Thursday, March 1, 2007

Auto Sales Could Slow

From the WSJ:

an automotive outlook report this week, IRN Inc., a Michigan market-research firm, predicted an economic slowdown in 2007 and says "sufficient evidence" supports a recession sometime this year. "Look for other analysts and the Big Three auto makers to make some significant reductions by the second quarter regarding their outlooks for 2007," it said.

"The automotive outlook is too high" on Wall Street, said Erich Merkle, IRN's forecasting director, in an interview. Citing a drop in housing starts and rising durable-goods inventories, he added, "I think that there are a lot of folks out there that have yet to account for the possibility of a significant slowdown in economic performance as 2007 unfolds."

IRN reduced its 2007 sales forecast in December to 16.1 million cars and trucks from 16.3 million. That number could go lower, Mr. Merkle said. Last year's sales totaled 16.6 million, according to Autodata Corp. Analysts and economists who forecast car sales are considering economic indicators, but most have stuck with their predictions.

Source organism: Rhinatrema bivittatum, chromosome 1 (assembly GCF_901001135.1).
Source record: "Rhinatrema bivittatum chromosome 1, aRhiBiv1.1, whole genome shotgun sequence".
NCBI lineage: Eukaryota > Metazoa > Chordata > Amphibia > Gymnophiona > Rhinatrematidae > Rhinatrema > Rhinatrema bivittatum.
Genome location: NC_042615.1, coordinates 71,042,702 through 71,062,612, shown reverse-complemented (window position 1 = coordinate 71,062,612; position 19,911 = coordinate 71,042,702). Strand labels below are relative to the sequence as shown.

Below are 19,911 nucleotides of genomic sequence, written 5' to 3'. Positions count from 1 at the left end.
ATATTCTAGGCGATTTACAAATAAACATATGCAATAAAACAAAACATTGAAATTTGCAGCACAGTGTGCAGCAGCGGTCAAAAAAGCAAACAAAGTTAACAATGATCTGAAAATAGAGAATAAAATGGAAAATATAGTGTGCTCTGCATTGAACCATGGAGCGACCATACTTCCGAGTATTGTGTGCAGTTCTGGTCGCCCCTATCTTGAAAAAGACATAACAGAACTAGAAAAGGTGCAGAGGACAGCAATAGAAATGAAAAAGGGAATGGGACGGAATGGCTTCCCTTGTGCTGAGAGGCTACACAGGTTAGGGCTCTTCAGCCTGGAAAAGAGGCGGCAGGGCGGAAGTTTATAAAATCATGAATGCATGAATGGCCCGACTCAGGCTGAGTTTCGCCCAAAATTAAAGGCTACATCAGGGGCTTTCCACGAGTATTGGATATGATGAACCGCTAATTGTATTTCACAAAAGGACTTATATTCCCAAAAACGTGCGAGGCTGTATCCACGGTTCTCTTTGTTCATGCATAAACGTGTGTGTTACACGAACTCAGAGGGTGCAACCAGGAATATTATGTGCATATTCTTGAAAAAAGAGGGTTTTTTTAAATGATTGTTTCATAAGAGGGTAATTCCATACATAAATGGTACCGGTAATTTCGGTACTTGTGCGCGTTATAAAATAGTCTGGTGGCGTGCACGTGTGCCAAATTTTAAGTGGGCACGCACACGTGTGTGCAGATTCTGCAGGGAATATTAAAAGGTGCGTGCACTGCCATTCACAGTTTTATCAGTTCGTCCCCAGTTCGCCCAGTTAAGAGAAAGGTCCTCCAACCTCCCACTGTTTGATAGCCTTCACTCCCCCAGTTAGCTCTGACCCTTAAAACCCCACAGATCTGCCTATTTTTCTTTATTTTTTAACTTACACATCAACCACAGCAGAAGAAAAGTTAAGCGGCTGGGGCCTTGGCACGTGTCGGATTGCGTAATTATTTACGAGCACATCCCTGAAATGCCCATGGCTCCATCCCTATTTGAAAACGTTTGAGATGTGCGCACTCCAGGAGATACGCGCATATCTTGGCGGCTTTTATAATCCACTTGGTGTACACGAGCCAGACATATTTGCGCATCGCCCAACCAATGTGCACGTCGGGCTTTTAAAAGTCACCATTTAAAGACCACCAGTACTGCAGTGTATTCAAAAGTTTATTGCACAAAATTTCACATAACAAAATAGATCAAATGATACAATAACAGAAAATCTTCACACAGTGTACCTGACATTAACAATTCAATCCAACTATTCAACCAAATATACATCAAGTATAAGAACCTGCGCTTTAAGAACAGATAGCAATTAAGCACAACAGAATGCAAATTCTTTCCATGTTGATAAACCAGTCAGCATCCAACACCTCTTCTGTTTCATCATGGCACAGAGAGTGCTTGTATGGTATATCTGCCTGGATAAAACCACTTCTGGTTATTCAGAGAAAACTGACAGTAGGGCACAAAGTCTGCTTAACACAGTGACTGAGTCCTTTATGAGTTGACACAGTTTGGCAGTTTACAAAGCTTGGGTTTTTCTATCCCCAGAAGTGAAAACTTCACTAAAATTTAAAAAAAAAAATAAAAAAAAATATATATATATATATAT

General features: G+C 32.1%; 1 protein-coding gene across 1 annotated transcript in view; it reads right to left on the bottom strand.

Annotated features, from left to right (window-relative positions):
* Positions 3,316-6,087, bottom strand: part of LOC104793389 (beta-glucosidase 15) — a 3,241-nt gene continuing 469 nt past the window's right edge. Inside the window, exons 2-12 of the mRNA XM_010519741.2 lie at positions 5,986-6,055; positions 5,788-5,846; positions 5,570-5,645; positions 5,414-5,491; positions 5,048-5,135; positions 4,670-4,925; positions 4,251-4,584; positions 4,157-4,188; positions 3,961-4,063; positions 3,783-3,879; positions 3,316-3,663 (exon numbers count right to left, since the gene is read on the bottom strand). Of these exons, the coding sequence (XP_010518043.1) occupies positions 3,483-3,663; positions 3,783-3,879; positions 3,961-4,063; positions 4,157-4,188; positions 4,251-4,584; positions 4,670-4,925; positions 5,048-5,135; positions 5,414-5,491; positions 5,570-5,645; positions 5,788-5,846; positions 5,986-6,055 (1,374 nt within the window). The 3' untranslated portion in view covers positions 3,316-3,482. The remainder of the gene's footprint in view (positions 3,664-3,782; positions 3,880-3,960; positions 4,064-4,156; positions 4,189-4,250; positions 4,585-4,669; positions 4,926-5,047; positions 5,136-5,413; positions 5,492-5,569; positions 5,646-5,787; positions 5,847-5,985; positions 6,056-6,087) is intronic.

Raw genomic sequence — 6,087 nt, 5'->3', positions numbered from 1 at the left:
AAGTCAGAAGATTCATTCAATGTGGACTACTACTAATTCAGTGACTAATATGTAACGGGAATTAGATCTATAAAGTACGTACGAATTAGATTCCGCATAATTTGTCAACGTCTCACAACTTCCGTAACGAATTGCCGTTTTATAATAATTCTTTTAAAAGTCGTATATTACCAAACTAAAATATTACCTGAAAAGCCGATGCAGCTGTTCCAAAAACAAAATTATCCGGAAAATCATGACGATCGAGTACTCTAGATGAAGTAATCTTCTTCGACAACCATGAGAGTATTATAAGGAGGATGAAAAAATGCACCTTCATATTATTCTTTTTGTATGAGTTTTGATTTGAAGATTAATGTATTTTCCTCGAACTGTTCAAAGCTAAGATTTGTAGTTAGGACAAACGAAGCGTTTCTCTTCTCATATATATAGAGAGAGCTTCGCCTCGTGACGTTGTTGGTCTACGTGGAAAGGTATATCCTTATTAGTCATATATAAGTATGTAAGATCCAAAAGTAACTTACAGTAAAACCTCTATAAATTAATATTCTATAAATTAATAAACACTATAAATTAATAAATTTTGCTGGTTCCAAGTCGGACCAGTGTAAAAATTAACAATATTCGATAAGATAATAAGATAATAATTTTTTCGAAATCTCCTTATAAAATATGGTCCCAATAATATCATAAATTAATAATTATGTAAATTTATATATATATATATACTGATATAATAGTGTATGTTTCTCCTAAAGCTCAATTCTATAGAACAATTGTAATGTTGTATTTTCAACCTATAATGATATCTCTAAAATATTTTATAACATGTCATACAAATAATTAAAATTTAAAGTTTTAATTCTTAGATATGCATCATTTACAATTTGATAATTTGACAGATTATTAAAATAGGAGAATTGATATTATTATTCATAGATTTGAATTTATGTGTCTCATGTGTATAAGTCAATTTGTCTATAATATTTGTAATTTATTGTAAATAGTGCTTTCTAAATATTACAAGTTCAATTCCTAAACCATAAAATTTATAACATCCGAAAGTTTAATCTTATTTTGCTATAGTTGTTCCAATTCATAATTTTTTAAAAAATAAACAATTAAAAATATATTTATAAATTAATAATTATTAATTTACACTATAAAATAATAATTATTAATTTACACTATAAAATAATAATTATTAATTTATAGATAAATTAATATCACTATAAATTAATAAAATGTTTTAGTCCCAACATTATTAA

The US auto industry has many problems. First, they are tied to selling large autos in a rising gas environment. At some point consumers will become more interested in MPG than horsepower and size. That shift may already be taking place.

Secondly, they are all looking at serious cost issues that they most negotiate around. Health costs especially are a big issue.

Finally, there is the US consumer's position. Consumer spending as increased continually since 1996. At the same time, household debt outstanding has increased as have household debt payments. At some point the consumer will reign in his spending and start to focus more on paying down debt.